By Byron Russell

At the start of the year we predicted that discoverability of Open Access content would be one of the major themes at play in the academic publishing landscape. And, as was revealed at our London Book Fair panel debate Yes, it’s Open — but where on Earth is it?, this is indeed a key priority for many OA book and journal publishers.

Year-on-year more and more academic work is being published across the globe, and publishers and academics alike are grappling with the challenge of making their content stand out amidst an intensifying cacophony of scholarly research.

OA is singlehandedly nurturing this boom. Digital publishing and OA have afforded us the luxury of being able to publish unlimited amounts of papers, journals and monographs — more than we could ever fathom. Yet, at present, not everybody in the scholarly publishing eco system is benefiting from the new lease of life OA is breathing into the market.

The peer review system under pressure

The peer review system is, and probably always will be, an essential cog in the academic publishing wheel. It is one of the pillars which props up the publishing process, forcing researchers to adhere to certain standards, while ensuring research is reliable and factually correct. But while we publish a lot more, we sadly don’t have a larger pool of reviewers to participate in the voluntary peer review process which currently exists. Many academics, such as Martijn Arns in his article OA is tiring out peer reviewers, claim that peer review is progressively crumbling under the pressure of the content explosion driven by OA.

So perhaps it is no surprise that in the light of this issue one of the trends we’ve seen emerge over past year or so aims to redress this imbalance.

Towards more inclusive OA models

Last year the University of California Press established Collabra, an OA Journal which shares ‘the value contributed by the research community through the review process’. In essence we are looking at a model which splits the revenues generated from Article Processing Charges (APCs) to recompense editors and all those involved in the peer review process.

Meanwhile, in the UK, an online journal start-up called Veruscript recently launched with ‘academic publishing with fairness at its core’ with part of its mission being to reward ‘constructive, comprehensive and timely’ peer review. A diagram on its website shows that peer reviewers can choose between three compensation options — monetary reward, credits or an option to pay into a Researchers’ Fund.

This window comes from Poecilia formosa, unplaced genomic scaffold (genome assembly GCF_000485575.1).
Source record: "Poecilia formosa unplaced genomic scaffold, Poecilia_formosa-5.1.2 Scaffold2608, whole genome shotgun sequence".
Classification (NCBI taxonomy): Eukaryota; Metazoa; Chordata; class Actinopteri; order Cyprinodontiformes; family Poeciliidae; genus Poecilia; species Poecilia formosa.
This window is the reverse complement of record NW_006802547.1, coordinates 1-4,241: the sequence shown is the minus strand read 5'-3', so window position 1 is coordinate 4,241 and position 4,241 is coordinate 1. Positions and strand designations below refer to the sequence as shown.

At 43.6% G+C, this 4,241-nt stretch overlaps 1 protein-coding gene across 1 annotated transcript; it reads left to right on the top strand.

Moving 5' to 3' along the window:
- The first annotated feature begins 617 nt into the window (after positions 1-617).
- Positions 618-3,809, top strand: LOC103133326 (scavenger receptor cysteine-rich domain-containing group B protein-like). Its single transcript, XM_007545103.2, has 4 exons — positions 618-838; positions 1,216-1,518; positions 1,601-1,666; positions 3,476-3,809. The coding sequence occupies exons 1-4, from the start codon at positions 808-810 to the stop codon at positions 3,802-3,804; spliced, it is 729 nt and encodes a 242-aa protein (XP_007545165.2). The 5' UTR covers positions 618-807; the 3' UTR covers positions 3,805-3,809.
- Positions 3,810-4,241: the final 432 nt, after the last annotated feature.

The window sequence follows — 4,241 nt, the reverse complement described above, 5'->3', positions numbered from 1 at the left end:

This migration towards more inclusive OA models, which aim to promote a culture of fairness and share the APC spoils, is an interesting development and certainly one to watch. It remains to be seen whether money is the answer and whether financially rewarding reviewers is the right fix for all the problems which currently hamper the peer review process. Will this system speed up the process and make it more effective? Will it lead to a more thorough and diligent process? How will it relieve some of the pressure brought about by the sheer quantity of research requiring peer review? These are questions which we should be in a position to answer in the years to come. But at least something is being done to tackle the problems within voluntary peer review and innovative solutions, which both shine a light on this issue and aim to address it, are finally coming to the fore.



About Byron Russell

As Head of Ingenta Connect, Byron provides overall leadership and management of the commercial activities for our publisher-facing CMS product, ingentaconnect, spanning 280+ publisher clients and over 25,000 registered libraries. As a senior manager within the Group Sales and Marketing Division, Byron is responsible for the business development of the ingentaconnect service and for managing its Account Management and Client Support teams in the US and UK. Byron has an extensive background in publishing management, primarily in the education space, and was actively engaged in the business development of Macmillan’s class-leading English Campus and Discover China programmes and CUP’s English360 LMS prior to joining Publishing Technology.